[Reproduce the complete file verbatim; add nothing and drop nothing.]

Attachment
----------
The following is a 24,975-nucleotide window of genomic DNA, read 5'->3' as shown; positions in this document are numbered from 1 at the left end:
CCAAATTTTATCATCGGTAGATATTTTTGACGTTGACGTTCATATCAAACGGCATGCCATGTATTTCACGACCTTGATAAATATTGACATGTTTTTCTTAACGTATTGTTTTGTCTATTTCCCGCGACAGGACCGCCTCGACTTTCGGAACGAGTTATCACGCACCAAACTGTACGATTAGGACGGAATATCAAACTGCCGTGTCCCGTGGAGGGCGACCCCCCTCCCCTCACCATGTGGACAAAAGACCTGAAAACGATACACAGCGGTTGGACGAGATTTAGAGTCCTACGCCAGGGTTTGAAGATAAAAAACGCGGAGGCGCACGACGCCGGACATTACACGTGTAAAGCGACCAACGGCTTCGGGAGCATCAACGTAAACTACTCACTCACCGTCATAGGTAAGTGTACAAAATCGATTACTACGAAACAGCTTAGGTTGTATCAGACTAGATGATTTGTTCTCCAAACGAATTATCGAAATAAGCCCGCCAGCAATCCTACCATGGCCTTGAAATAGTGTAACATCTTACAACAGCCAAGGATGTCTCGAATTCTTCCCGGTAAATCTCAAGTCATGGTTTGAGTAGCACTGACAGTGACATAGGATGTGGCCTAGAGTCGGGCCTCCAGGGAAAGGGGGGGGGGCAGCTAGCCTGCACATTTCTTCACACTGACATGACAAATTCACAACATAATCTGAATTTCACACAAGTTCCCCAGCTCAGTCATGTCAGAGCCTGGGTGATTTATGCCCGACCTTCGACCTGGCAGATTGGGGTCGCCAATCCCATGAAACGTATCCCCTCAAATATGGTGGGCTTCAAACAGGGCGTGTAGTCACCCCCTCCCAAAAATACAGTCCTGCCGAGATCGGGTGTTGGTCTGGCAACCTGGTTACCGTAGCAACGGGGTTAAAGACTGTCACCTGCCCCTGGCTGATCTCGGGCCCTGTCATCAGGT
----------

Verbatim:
The following is a 24,975-nucleotide window of genomic DNA, read 5'->3' as shown; positions in this document are numbered from 1 at the left end:
CCAAATTTTATCATCGGTAGATATTTTTGACGTTGACGTTCATATCAAACGGCATGCCATGTATTTCACGACCTTGATAAATATTGACATGTTTTTCTTAACGTATTGTTTTGTCTATTTCCCGCGACAGGACCGCCTCGACTTTCGGAACGAGTTATCACGCACCAAACTGTACGATTAGGACGGAATATCAAACTGCCGTGTCCCGTGGAGGGCGACCCCCCTCCCCTCACCATGTGGACAAAAGACCTGAAAACGATACACAGCGGTTGGACGAGATTTAGAGTCCTACGCCAGGGTTTGAAGATAAAAAACGCGGAGGCGCACGACGCCGGACATTACACGTGTAAAGCGACCAACGGCTTCGGGAGCATCAACGTAAACTACTCACTCACCGTCATAGGTAAGTGTACAAAATCGATTACTACGAAACAGCTTAGGTTGTATCAGACTAGATGATTTGTTCTCCAAACGAATTATCGAAATAAGCCCGCCAGCAATCCTACCATGGCCTTGAAATAGTGTAACATCTTACAACAGCCAAGGATGTCTCGAATTCTTCCCGGTAAATCTCAAGTCATGGTTTGAGTAGCACTGACAGTGACATAGGATGTGGCCTAGAGTCGGGCCTCCAGGGAAAGGGGGGGGGGCAGCTAGCCTGCACATTTCTTCACACTGACATGACAAATTCACAACATAATCTGAATTTCACACAAGTTCCCCAGCTCAGTCATGTCAGAGCCTGGGTGATTTATGCCCGACCTTCGACCTGGCAGATTGGGGTCGCCAATCCCATGAAACGTATCCCCTCAAATATGGTGGGCTTCAAACAGGGCGTGTAGTCACCCCCTCCCAAAAATACAGTCCTGCCGAGATCGGGTGTTGGTCTGGCAACCTGGTTACCGTAGCAACGGGGTTAAAGACTGTCACCTGCCCCTGGCTGATCTCGGGCCCTGTCATCAGGT